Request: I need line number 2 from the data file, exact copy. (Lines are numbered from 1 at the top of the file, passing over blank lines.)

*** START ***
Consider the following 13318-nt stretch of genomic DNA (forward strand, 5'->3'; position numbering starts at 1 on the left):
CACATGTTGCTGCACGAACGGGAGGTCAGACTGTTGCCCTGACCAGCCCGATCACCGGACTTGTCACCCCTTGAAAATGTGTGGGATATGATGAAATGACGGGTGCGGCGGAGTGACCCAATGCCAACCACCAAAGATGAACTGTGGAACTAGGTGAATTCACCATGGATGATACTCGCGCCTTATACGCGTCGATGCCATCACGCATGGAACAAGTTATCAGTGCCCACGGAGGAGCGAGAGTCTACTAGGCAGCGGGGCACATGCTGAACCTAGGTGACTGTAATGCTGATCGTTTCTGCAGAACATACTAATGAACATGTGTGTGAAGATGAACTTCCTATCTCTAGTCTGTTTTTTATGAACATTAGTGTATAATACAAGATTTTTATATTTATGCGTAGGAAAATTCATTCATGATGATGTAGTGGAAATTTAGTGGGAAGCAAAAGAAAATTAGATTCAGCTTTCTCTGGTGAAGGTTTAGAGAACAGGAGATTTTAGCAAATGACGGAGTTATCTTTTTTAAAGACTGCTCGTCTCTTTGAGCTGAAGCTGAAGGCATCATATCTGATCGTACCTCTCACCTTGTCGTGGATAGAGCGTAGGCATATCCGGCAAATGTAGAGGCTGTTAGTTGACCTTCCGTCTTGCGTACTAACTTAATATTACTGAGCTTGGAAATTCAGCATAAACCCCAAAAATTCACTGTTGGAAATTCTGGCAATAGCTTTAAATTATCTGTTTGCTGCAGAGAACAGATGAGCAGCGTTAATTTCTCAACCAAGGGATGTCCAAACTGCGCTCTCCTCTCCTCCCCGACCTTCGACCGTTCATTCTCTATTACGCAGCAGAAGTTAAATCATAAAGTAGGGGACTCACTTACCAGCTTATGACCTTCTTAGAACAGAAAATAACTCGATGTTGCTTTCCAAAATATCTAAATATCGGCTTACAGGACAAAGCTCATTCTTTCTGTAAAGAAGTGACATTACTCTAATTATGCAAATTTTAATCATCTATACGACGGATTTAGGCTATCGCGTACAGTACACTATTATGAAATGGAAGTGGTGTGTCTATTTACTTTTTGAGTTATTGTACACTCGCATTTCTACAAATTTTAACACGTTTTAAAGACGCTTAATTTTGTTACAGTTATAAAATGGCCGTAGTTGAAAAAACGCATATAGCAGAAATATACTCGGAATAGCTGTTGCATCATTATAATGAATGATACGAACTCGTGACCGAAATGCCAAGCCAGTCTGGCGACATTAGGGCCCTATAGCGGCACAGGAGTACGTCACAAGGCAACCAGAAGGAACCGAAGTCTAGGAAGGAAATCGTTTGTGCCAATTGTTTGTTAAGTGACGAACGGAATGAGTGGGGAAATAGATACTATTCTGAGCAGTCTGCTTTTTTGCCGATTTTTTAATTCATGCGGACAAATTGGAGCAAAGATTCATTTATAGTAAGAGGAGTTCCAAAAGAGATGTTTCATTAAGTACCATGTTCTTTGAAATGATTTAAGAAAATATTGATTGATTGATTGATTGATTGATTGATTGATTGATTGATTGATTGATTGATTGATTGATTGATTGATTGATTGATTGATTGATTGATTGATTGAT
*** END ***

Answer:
CACATGTTGCTGCACGAACGGGAGGTCAGACTGTTGCCCTGACCAGCCCGATCACCGGACTTGTCACCCCTTGAAAATGTGTGGGATATGATGAAATGACGGGTGCGGCGGAGTGACCCAATGCCAACCACCAAAGATGAACTGTGGAACTAGGTGAATTCACCATGGATGATACTCGCGCCTTATACGCGTCGATGCCATCACGCATGGAACAAGTTATCAGTGCCCACGGAGGAGCGAGAGTCTACTAGGCAGCGGGGCACATGCTGAACCTAGGTGACTGTAATGCTGATCGTTTCTGCAGAACATACTAATGAACATGTGTGTGAAGATGAACTTCCTATCTCTAGTCTGTTTTTTATGAACATTAGTGTATAATACAAGATTTTTATATTTATGCGTAGGAAAATTCATTCATGATGATGTAGTGGAAATTTAGTGGGAAGCAAAAGAAAATTAGATTCAGCTTTCTCTGGTGAAGGTTTAGAGAACAGGAGATTTTAGCAAATGACGGAGTTATCTTTTTTAAAGACTGCTCGTCTCTTTGAGCTGAAGCTGAAGGCATCATATCTGATCGTACCTCTCACCTTGTCGTGGATAGAGCGTAGGCATATCCGGCAAATGTAGAGGCTGTTAGTTGACCTTCCGTCTTGCGTACTAACTTAATATTACTGAGCTTGGAAATTCAGCATAAACCCCAAAAATTCACTGTTGGAAATTCTGGCAATAGCTTTAAATTATCTGTTTGCTGCAGAGAACAGATGAGCAGCGTTAATTTCTCAACCAAGGGATGTCCAAACTGCGCTCTCCTCTCCTCCCCGACCTTCGACCGTTCATTCTCTATTACGCAGCAGAAGTTAAATCATAAAGTAGGGGACTCACTTACCAGCTTATGACCTTCTTAGAACAGAAAATAACTCGATGTTGCTTTCCAAAATATCTAAATATCGGCTTACAGGACAAAGCTCATTCTTTCTGTAAAGAAGTGACATTACTCTAATTATGCAAATTTTAATCATCTATACGACGGATTTAGGCTATCGCGTACAGTACACTATTATGAAATGGAAGTGGTGTGTCTATTTACTTTTTGAGTTATTGTACACTCGCATTTCTACAAATTTTAACACGTTTTAAAGACGCTTAATTTTGTTACAGTTATAAAATGGCCGTAGTTGAAAAAACGCATATAGCAGAAATATACTCGGAATAGCTGTTGCATCATTATAATGAATGATACGAACTCGTGACCGAAATGCCAAGCCAGTCTGGCGACATTAGGGCCCTATAGCGGCACAGGAGTACGTCACAAGGCAACCAGAAGGAACCGAAGTCTAGGAAGGAAATCGTTTGTGCCAATTGTTTGTTAAGTGACGAACGGAATGAGTGGGGAAATAGATACTATTCTGAGCAGTCTGCTTTTTTGCCGATTTTTTAATTCATGCGGACAAATTGGAGCAAAGATTCATTTATAGTAAGAGGAGTTCCAAAAGAGATGTTTCATTAAGTACCATGTTCTTTGAAATGATTTAAGAAAATATTGATTGATTGATTGATTGATTGATTGATTGATTGATTGATTGATTGATTGATTGATTGATTGATTGATTGATTGATTGATTGATTGATTGATTGAT